A day in late October. The air is bright, the sky is blue. This will take some searching, but Thomas isn’t easily discouraged. He keeps a watchful eye for hints and clues. To the left, there’s a stone wall that once traced the outline of a field, to the right the remnants of a path. There it is, an orchard over-run by second stage forest. Old fruit trees stand out, their branches twisted or broken. There’s life in them still, they carry gnarly apples and cooking-pears. Collecting the fruit isn’t easy. Unpruned all these years, the branches are thorny and tangled in vines. Wild food foraging at its best.
I come home to a Rembrandesque vision of plates and bowls overflowing with Lescure heirloom fruit. Gloriously ill-shapen, odd and ugly. The pears are poached in red wine and cinnamon, the apples will make their way into oldfashioned apple-pie. There’s room for experiment too: tarty chutneys and sloe berry liquor. The latter recipe calls for gin, but there’s none in the larder, so Thomas decides on a forgotten bottle of Nicaraguan sugarcane rum. Different, to say the least.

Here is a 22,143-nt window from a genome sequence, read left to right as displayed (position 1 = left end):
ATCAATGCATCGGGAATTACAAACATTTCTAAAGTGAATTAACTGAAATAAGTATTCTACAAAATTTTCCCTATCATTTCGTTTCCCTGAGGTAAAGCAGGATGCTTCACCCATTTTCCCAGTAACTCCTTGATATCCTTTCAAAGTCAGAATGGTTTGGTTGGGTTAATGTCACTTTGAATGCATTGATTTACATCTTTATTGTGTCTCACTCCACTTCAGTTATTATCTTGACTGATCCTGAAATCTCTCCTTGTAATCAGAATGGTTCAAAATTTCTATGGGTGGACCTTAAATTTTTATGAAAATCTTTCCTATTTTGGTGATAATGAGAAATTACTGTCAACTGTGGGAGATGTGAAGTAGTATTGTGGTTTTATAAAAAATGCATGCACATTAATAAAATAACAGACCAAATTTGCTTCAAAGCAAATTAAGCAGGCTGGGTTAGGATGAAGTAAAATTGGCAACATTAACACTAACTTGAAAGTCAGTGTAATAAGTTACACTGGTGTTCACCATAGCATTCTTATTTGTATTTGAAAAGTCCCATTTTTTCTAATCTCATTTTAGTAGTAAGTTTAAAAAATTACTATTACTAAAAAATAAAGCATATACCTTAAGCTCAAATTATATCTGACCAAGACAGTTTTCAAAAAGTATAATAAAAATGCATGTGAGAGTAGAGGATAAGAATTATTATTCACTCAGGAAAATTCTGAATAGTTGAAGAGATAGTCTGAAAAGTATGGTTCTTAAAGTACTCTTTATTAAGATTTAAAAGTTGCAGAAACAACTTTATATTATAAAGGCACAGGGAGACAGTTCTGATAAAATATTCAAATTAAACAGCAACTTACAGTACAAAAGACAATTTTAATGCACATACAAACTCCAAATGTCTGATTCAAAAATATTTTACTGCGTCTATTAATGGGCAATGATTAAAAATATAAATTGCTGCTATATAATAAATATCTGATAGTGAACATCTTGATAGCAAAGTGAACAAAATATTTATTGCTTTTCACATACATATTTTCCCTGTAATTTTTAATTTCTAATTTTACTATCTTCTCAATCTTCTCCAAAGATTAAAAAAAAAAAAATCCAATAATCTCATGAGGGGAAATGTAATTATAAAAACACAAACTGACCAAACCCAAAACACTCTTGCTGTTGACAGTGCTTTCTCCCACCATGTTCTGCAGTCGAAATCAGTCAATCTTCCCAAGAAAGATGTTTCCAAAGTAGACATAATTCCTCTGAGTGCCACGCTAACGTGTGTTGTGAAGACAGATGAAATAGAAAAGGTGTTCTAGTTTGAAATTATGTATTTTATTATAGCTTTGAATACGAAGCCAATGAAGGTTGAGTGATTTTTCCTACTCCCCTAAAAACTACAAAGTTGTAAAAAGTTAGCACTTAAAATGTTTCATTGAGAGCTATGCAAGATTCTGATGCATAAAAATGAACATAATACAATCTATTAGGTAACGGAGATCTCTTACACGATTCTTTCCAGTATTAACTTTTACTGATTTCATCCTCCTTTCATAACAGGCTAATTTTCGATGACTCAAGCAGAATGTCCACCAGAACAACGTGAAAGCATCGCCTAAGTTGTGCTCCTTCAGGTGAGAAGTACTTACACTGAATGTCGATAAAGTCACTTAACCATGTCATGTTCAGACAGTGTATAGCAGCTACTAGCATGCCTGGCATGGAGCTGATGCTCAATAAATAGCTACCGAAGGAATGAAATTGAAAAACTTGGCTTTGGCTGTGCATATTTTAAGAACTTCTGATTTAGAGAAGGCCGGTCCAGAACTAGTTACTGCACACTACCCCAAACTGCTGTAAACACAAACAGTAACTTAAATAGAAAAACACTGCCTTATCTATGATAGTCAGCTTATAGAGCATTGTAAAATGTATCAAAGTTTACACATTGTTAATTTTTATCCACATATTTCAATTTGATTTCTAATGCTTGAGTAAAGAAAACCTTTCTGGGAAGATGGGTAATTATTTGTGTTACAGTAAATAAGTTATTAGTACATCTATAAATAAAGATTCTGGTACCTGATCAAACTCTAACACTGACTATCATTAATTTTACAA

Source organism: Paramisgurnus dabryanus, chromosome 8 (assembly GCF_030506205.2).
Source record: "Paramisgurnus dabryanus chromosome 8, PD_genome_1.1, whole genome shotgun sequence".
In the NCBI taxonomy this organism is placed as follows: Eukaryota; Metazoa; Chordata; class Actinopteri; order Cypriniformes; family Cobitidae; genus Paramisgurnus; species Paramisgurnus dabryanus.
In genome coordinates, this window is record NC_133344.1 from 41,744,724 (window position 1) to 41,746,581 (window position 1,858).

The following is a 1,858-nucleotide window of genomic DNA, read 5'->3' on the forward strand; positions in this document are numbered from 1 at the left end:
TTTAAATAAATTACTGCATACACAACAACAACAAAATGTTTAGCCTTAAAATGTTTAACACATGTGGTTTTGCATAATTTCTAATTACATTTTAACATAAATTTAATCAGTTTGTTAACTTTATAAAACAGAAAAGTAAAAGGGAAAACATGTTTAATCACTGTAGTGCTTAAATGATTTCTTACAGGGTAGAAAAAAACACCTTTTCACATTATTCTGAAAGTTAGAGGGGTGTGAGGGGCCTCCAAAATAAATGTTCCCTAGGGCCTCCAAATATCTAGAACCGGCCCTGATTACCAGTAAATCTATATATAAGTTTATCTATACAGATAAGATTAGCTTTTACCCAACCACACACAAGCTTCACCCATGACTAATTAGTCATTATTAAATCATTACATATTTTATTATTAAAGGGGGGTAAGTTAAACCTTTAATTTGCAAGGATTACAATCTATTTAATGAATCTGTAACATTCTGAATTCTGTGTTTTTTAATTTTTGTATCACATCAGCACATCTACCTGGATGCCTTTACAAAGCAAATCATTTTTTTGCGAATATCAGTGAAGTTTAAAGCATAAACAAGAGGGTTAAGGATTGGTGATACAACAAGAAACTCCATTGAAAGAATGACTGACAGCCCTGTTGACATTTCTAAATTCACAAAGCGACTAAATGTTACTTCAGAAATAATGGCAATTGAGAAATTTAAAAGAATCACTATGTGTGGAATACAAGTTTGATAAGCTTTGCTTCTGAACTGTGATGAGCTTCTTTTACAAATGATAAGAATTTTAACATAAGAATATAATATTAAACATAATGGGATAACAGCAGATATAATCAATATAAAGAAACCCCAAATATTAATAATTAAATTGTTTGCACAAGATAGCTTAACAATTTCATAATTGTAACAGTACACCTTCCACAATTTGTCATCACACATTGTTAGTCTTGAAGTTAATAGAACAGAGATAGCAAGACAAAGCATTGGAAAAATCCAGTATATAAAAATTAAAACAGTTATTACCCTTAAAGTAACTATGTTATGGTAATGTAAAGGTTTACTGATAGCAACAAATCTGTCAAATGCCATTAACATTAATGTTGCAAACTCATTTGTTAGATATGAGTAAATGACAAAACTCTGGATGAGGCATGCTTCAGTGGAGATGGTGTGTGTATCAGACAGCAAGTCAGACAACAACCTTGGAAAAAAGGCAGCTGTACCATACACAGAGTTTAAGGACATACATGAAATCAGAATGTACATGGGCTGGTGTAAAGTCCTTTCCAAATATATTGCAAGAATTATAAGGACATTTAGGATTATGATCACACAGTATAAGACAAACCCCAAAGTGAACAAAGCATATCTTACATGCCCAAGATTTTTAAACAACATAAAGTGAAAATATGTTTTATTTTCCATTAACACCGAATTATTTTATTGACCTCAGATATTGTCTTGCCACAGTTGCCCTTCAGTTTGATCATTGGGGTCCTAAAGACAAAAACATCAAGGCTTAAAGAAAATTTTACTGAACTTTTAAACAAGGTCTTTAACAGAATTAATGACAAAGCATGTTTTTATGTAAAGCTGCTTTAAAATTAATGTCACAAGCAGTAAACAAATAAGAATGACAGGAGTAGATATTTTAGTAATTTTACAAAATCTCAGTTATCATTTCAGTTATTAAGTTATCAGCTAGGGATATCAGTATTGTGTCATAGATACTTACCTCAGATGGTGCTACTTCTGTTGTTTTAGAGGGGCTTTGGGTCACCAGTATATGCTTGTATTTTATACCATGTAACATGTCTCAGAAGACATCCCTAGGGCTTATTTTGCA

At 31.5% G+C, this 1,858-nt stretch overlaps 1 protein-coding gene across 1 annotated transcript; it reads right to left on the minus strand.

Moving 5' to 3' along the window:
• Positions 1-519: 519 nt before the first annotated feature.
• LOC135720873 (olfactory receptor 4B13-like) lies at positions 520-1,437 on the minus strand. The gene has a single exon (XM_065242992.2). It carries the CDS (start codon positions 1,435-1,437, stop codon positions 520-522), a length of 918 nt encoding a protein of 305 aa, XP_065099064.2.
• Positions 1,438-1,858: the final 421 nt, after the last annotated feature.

Such heirloom fruit carries with it the wisdom of the cosmos – the undisturbed Schumann resonance of planet earth to structure the water and to form them. Eating coherent information rather than mere sugars and carbs and such, though the latter are delightful qualities as well. Surely one’s biology will welcome their clarity with immense joy.